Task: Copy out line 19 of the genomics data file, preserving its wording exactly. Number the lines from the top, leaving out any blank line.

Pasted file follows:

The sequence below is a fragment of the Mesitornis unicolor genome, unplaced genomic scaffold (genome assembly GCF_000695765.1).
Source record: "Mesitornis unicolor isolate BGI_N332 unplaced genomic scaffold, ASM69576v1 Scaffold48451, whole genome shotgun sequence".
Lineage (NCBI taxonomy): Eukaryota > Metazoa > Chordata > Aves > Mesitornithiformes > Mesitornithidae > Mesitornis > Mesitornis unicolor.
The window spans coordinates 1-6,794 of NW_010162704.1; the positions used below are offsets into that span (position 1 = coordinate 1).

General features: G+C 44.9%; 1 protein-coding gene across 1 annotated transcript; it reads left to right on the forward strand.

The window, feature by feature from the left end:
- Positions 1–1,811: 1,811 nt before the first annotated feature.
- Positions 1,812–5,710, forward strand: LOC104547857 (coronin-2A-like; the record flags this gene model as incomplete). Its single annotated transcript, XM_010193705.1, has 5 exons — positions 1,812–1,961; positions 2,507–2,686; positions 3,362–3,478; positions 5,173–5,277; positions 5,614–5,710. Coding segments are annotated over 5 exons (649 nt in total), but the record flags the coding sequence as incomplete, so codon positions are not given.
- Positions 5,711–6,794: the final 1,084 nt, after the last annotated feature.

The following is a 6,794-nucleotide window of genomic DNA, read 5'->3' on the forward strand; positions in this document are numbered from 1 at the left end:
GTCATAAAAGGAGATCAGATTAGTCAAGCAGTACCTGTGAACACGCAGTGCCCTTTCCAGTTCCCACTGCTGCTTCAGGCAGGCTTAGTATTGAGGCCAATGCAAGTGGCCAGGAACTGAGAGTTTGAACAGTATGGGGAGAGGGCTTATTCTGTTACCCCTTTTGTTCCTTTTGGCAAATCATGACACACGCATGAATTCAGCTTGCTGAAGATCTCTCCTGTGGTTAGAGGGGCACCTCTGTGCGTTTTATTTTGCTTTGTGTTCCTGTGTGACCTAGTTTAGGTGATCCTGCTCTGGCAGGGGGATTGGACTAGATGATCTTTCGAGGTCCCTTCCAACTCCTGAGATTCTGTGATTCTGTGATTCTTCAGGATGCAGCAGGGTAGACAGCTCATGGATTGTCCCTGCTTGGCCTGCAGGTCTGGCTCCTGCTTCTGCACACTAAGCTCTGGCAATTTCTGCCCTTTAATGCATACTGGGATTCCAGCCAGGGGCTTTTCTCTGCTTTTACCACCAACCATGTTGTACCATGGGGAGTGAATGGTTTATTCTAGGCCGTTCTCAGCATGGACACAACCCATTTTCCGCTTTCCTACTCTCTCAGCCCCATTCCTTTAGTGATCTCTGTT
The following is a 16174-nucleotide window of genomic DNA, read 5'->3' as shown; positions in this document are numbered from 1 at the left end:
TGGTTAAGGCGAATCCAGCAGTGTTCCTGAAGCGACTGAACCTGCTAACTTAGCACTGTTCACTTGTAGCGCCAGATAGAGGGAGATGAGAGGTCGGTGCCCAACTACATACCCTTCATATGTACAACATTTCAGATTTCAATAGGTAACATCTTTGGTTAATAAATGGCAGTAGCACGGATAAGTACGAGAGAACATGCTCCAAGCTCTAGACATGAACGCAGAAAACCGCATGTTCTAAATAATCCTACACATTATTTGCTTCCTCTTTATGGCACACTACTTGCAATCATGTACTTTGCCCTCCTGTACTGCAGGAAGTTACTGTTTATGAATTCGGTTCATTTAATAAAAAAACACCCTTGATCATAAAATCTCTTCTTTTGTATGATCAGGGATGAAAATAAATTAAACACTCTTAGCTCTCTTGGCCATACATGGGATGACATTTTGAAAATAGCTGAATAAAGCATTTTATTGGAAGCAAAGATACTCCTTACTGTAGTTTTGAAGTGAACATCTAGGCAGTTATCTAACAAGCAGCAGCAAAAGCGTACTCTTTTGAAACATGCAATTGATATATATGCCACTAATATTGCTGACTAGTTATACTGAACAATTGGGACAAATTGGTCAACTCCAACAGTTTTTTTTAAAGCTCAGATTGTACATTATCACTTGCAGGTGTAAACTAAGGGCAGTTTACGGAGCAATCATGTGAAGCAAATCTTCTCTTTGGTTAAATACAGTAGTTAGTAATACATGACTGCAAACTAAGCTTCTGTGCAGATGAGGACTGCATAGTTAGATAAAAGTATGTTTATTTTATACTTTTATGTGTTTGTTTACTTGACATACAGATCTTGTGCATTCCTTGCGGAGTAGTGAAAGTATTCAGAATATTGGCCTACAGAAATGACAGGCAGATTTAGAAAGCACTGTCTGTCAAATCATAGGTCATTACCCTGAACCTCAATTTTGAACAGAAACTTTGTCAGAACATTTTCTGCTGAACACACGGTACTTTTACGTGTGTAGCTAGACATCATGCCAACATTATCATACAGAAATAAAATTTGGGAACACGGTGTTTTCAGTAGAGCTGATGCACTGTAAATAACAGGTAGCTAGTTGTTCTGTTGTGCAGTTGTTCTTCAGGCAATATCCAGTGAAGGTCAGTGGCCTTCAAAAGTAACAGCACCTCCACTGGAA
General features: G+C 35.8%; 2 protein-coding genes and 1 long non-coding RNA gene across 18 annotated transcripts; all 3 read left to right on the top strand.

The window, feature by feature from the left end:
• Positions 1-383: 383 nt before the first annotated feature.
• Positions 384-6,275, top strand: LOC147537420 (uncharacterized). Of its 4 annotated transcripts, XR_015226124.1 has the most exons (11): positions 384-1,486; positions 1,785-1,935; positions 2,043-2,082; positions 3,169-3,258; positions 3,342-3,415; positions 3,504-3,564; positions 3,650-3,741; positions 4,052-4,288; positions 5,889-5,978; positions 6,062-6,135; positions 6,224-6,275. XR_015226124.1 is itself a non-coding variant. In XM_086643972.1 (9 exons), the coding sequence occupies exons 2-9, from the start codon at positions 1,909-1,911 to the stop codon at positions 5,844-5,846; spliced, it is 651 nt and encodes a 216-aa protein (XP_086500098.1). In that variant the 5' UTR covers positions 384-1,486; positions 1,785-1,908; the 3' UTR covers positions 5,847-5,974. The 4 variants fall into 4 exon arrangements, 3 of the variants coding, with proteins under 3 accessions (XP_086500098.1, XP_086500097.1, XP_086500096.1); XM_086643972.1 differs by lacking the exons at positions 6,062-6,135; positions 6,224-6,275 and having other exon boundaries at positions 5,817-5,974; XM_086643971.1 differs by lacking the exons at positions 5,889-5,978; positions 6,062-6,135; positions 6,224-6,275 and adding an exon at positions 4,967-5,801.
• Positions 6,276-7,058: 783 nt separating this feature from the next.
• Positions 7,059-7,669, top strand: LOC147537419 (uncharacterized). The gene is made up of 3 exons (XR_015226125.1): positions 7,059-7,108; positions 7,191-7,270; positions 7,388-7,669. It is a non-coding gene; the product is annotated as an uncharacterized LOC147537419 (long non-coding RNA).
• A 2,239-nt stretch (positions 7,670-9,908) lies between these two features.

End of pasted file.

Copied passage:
• Positions 7,059-7,669, top strand: LOC147537419 (uncharacterized). The gene is made up of 3 exons (XR_015226125.1): positions 7,059-7,108; positions 7,191-7,270; positions 7,388-7,669. It is a non-coding gene; the product is annotated as an uncharacterized LOC147537419 (long non-coding RNA).